“You Can’t Judge a Book by the Cover” by Bo Diddley

Song Year: 1962

Willie Dixon wrote “You Can’t Judge a Book by the Cover,” and it became one of Bo Diddley’s last hits.

While many consider it a rock song, it’s got too many blues elements to fall into such a broad category. Plus, Willie Dixon wasn't in the business of writing rock songs.

“The Midnight Special” by Leadbelly

Song Year: 1934

Huddie William Ledbetter, known to the world as Leadbelly, wrote “Midnight Special” about the train that went past the prison in Sugar Land, Texas, where he was for a time. That’s so blues, isn’t it?

Anyway, when the light of that train shone on a prisoner, it was considered good luck and a sign that he would get out soon.

“Stop Breakin’ Down” by Robert Johnson

Song Year: 1938

The ringing falsetto Robert Johnson displays near the end of each chorus of “Stop Breakin’ Down” is a signature for the man, as many songs in his short career display flashes of that same sound.

Recorded during the last session of Johnson’s life, The Rolling Stones covered it on Exile on Main Street.

“Stormy Monday” by T-Bone Walker

Song Year: 1947

T-Bone Walker was an early adopter of the electric guitar and made the instrument an integral part of his blues output. “Stormy Monday” employs a 9th chord throughout, an added-tone chord that makes a chord sound bluesier and becomes a staple in Walker’s chord repertoire.

“Sinner’s Prayer” by Ray Charles

Song Year: 1957

This Lowell Fulson tune was Ray Charles’ cover of the song and is the rare slow-tempo song that still allows a pianist (in this case, Charles) to show off his solo chops. Charles plays a few lightning-fast riffs that leave no question as to his abilities.

“I’m in the Mood” by John Lee Hooker

“I’m in the Mood” by John Lee Hooker

Song Year: 1951

Supposedly inspired by the Glenn Miller Orchestra’s “In the Mood,” “I’m in the Mood” sounds nothing like that Big Band Swing staple. Still, it spent a month at number one and allegedly sold over a million copies (allegedly because record sales figures were quite a bit murkier then than they are now).

“I Ain’t Drunk” by Ike Turner

Song Year: 1954

Slippery, chromatic horns go with Turner’s tongue-in-cheek denials of being hammered. It’s much more charming if you don’t know about his violence against national treasure Tina Turner.

“Green Onions” by Booker T. & The MG’s

Song Year: 1962

“Green Onions” is one of those songs that:

  1. Has no words, so you’d be forgiven for not knowing the title.
  2. You have heard before, even if you swear you haven't (once you hear it, you’ll be like, “Oh, yeah. I know that one.”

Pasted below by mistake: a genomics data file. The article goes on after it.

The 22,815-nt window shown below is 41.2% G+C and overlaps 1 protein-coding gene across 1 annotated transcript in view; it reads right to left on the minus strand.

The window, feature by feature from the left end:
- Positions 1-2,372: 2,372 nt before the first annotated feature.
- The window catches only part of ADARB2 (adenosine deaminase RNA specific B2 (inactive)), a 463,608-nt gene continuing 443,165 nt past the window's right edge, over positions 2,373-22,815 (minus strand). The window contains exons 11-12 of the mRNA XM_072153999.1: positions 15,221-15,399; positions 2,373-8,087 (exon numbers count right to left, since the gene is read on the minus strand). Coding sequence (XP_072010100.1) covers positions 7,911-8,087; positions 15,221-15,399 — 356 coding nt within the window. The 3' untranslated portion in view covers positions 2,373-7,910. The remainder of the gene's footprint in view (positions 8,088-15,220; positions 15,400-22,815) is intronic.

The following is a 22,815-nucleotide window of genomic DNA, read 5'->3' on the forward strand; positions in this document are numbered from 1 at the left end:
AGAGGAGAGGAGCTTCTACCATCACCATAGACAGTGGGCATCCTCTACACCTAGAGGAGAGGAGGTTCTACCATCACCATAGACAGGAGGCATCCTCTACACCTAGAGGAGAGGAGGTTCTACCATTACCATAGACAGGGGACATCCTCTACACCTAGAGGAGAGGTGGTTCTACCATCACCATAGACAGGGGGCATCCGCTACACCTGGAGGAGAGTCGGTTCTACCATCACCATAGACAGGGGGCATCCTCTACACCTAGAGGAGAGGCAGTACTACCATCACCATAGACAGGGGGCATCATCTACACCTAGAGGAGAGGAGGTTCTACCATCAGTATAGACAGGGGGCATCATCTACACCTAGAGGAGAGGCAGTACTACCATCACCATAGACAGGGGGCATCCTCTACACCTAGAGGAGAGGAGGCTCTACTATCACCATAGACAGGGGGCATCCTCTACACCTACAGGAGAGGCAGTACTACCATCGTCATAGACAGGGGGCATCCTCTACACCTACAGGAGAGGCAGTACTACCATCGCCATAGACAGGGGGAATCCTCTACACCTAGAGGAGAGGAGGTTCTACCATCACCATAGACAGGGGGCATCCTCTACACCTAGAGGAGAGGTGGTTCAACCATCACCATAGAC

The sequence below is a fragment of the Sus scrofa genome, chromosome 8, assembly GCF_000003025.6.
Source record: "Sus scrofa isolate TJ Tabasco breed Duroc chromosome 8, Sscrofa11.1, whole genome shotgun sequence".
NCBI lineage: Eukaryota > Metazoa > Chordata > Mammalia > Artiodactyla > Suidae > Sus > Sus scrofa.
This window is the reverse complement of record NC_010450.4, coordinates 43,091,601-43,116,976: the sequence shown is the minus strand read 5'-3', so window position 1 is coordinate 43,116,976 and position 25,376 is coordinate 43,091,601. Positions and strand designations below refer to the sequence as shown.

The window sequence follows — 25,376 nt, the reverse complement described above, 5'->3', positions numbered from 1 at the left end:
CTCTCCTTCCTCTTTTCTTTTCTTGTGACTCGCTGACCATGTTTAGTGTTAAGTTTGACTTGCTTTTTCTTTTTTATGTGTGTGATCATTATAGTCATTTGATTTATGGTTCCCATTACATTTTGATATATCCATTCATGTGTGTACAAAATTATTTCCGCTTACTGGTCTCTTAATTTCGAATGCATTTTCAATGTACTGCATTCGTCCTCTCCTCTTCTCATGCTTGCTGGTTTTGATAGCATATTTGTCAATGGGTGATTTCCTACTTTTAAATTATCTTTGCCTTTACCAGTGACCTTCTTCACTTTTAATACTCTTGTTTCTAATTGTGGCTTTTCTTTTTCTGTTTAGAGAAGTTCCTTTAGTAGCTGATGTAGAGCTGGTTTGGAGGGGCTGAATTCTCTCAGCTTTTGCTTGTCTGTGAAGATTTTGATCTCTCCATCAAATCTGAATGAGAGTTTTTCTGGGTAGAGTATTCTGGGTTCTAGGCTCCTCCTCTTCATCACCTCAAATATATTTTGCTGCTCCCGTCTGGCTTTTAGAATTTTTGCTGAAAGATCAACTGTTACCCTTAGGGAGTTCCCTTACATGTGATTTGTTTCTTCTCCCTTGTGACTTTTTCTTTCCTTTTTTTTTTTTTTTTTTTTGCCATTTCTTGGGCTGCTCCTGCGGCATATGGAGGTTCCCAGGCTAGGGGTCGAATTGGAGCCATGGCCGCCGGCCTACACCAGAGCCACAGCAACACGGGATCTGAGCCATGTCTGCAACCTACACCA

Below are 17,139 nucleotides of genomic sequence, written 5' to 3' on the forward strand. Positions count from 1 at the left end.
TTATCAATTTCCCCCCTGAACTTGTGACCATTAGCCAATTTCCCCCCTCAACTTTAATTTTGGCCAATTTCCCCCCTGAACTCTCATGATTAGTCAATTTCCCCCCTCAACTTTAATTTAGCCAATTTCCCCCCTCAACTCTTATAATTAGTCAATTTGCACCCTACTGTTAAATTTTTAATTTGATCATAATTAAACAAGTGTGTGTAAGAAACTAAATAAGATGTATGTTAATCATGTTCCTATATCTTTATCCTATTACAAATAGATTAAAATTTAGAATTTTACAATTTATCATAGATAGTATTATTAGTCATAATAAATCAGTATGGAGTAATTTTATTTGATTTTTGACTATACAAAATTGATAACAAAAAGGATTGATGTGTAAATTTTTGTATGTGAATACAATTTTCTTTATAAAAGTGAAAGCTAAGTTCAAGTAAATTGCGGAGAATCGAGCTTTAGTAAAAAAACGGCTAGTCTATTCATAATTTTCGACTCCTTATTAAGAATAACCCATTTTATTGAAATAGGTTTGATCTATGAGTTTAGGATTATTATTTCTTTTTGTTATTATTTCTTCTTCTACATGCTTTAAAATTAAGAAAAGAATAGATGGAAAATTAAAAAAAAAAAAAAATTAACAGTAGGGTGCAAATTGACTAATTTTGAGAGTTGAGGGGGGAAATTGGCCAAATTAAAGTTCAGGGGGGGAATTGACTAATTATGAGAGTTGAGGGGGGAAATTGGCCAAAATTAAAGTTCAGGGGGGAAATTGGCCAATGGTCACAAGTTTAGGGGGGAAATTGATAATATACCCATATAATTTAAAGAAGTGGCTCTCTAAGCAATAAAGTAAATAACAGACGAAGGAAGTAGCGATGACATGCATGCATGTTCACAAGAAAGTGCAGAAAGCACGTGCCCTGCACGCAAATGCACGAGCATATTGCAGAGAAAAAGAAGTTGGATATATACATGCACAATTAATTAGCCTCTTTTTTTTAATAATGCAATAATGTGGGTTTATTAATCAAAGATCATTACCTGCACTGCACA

3. Plays in tons of movies and TV shows (“The Sandlot,” “Quadrophenia,” “American Dad!”).

“Further On Up The Road” by Bobby “Blue” Bland

Song Year: 1957

Sometimes listed as “Farther Up the Road,” this early Texas blues song is about karma, essentially— at some point down the line, someone’s going to hurt you as you hurt me.

“Everyday Now” by Texas

Song Year: 1989

In the late ‘80s and early ‘90s, there was a blues boom in and around the UK. Scotland’s Texas stood out from the crowd with this soulful take on the blues. Sharleen Spiteri’s vocals seethe with heartache, and the harmonica burns pretty hot.

After minor success in the US, Texas remains a hit overseas.

“Do The Rump” by Junior Kimbrough

Song Year: 1997

This posthumous release from Junior Kimbrough reminded the world that he had a command of the electric guitar that puts him up with some of the blues greats from years back.

Kimbrough was discovered in the 1970s playing in a bar near the University of Memphis. His fan base remains small but dedicated.

“Boom, Boom, Out Go The Lights” by Little Walter

Song Year: 1957

Little Walter didn't invent the idea of holding a microphone in his hands behind his harmonica, but he’s the man who made it commonplace. He is also credited as the first musician to use distortion, as he explored sound possibilities and made noises with his harp no one had heard before.

“I’m a Man” by Bo Diddley

Song Year: 1955

One of Bo Diddley’s earlier hits, this song inspired Muddy Waters’ similarly-themed “Mannish Boy.” It’s probably the first occurrence of the classic blues guitar riff that appears on blues records in every decade, most popularly, perhaps, on George Thorogood’s “Bad to the Bone.”

“A Man Of Many Words” by Buddy Guy

Song Year: 1972

Possibly influenced by Otis Redding’s “Hard to Handle,” Buddy Guy first recorded “A Man of Many Words” in 1972 with Junior Wells, complete with a B3 organ and frenetic guitar solos.

It’s full of the same swagger and cocksure bragging in many Buddy Guy tunes. It’s a minor blues classic, but that doesn’t dilute the song’s power.